a "second bite at the termination apple" by commentators.

There's a very (inexpensive) good reference I recommend
that discusses, inter alia, this issue pretty consisely. 
Marshall Leaffer, Understanding Copyright Law, at 247
(1999).  You can find it on Amazon or at your library no

Fred Fisher Music, v. M. Witmark & Sons, 318 U.S. 643
(1943) is the big case in this area which is also
something to famiiarize yourself with to understand
termination of transfer and renewal rights (under the
pre-1976 Act anyway...)

Moreover, general economic analysis can support
inalienability of certain rights.  Right holders
undervaluing of long-term vs. short-term returns,
transactions costs, etc. could support a more public law
approach to rights of paternity or integrity.
> We have seen the claim that a change in the color of
> curtains
> constitutes a damage to honor or reputation.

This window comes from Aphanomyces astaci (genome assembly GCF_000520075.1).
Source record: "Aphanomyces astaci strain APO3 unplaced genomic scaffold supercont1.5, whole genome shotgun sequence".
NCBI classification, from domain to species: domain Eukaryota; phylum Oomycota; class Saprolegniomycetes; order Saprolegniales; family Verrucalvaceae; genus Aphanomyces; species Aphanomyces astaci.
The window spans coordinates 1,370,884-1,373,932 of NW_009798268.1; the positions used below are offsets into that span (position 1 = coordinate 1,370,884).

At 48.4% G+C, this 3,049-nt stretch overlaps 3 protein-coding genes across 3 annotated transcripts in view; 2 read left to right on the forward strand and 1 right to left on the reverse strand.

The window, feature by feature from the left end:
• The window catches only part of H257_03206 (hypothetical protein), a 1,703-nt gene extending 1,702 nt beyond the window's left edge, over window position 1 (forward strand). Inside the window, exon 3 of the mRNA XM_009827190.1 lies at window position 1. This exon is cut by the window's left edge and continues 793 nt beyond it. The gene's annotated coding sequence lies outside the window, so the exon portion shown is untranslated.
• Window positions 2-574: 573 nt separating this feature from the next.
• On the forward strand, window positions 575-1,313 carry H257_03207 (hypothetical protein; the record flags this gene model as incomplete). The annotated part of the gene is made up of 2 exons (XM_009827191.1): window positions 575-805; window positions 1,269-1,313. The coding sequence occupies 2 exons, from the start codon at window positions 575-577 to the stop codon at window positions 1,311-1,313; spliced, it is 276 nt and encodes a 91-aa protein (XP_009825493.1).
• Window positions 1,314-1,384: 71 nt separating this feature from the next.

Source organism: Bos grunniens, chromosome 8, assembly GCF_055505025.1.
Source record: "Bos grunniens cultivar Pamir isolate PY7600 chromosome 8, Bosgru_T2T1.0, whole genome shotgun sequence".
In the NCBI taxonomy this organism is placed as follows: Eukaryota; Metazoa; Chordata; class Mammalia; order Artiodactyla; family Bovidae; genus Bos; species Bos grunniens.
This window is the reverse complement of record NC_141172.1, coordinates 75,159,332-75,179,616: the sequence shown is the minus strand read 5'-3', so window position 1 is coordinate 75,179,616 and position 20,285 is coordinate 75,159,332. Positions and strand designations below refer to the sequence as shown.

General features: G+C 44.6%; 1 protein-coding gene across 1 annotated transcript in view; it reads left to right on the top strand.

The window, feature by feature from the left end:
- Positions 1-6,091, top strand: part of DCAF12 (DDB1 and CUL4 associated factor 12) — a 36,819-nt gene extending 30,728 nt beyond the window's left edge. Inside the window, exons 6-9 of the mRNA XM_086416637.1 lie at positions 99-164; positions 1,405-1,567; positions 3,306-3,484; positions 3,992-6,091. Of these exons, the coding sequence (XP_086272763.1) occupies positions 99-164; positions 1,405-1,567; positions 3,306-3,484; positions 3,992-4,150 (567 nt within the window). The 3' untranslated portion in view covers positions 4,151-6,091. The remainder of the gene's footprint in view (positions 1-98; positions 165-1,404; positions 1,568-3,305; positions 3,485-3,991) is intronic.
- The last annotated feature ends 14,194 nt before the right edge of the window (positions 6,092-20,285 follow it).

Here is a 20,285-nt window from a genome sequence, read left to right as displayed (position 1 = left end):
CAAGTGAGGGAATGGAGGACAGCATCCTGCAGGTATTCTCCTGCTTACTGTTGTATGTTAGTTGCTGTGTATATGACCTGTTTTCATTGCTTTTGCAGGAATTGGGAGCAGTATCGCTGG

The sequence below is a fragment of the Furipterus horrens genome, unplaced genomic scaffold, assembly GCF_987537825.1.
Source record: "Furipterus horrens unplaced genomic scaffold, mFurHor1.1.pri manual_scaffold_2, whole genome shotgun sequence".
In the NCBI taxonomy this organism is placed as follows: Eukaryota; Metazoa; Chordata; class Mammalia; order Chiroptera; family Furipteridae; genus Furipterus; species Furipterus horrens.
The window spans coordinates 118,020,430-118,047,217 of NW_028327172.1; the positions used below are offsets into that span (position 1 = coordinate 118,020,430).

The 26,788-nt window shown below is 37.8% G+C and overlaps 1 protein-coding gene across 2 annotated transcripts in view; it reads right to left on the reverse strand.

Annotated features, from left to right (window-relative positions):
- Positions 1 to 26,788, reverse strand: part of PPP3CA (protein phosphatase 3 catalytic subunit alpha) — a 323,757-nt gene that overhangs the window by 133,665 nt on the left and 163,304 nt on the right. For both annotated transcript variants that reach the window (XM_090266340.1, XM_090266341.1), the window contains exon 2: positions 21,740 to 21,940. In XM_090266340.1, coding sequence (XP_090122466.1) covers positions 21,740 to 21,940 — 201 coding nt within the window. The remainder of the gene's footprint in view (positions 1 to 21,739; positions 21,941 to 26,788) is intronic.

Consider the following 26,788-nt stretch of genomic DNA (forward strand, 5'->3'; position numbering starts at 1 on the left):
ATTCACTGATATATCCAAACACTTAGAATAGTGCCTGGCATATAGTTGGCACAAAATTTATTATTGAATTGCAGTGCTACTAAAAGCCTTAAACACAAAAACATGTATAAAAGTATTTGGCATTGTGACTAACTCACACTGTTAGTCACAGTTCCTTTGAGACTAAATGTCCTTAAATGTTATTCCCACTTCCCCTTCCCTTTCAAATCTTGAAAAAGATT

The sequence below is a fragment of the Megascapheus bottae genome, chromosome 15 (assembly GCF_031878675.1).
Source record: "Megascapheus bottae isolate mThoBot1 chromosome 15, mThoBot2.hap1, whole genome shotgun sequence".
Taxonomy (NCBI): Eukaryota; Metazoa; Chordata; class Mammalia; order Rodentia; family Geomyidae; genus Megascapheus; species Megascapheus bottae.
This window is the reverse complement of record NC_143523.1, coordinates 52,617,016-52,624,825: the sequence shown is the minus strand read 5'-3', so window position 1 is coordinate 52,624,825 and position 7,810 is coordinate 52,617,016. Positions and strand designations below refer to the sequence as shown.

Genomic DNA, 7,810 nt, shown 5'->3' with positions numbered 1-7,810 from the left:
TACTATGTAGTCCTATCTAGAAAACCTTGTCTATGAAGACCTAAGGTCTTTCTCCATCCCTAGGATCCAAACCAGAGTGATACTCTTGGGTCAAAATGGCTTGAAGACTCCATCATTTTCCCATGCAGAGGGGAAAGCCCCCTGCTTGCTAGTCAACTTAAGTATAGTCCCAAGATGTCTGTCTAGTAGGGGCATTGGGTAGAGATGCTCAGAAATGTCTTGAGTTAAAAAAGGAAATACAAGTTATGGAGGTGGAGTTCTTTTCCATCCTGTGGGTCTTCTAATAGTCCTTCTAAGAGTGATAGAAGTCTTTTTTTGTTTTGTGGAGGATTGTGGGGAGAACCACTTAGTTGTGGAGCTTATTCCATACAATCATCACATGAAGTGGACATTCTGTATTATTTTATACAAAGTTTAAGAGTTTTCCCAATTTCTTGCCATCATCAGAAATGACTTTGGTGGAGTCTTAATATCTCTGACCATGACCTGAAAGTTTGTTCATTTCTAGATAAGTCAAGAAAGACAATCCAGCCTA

Whether it's a claim is less relevant than whether there
are decisions supporting the view right?
> It's not too far to say that a change which
> implements a protocol the
> original author hated would be a damage to honor or
> reputation.  Or a
> change which alters the look and feel of an
> interface, given the heavy
> artistic content that really is a part of such
> things.

Well, the case law I've seen suggests that even the French
courts are reluctant to give authors too free rein on
defining their harms and intent.  The Courts seem to limit
claims by a "reasonableness" test which tends to curtail
the scope of potential claims.

In light of that, authors might discuss the content of a
reasonable statement of integrity and reputation for their
licenses.  An aspect might be what kind of reputation and
integrity interests FOSS authors share.

I wonder if the relevant *debian* integrity and reputation
concerns would turn on subsequent free works congruence
with the social contract and its notions of "freedom?"  

Existing precedent I've read suggests Courts give weight
to the relationship between claims and objective view of
author's interests, when interpreting moral rights
claims--whether proffered by an author or his

> > > No.  When property lands in the hands of heirs,
> they manage it however
> > > they want.  That's the way normal property does.

> > In the US view, copyrights are property rights.
> Author's rights 
> > are in the European view not property but natural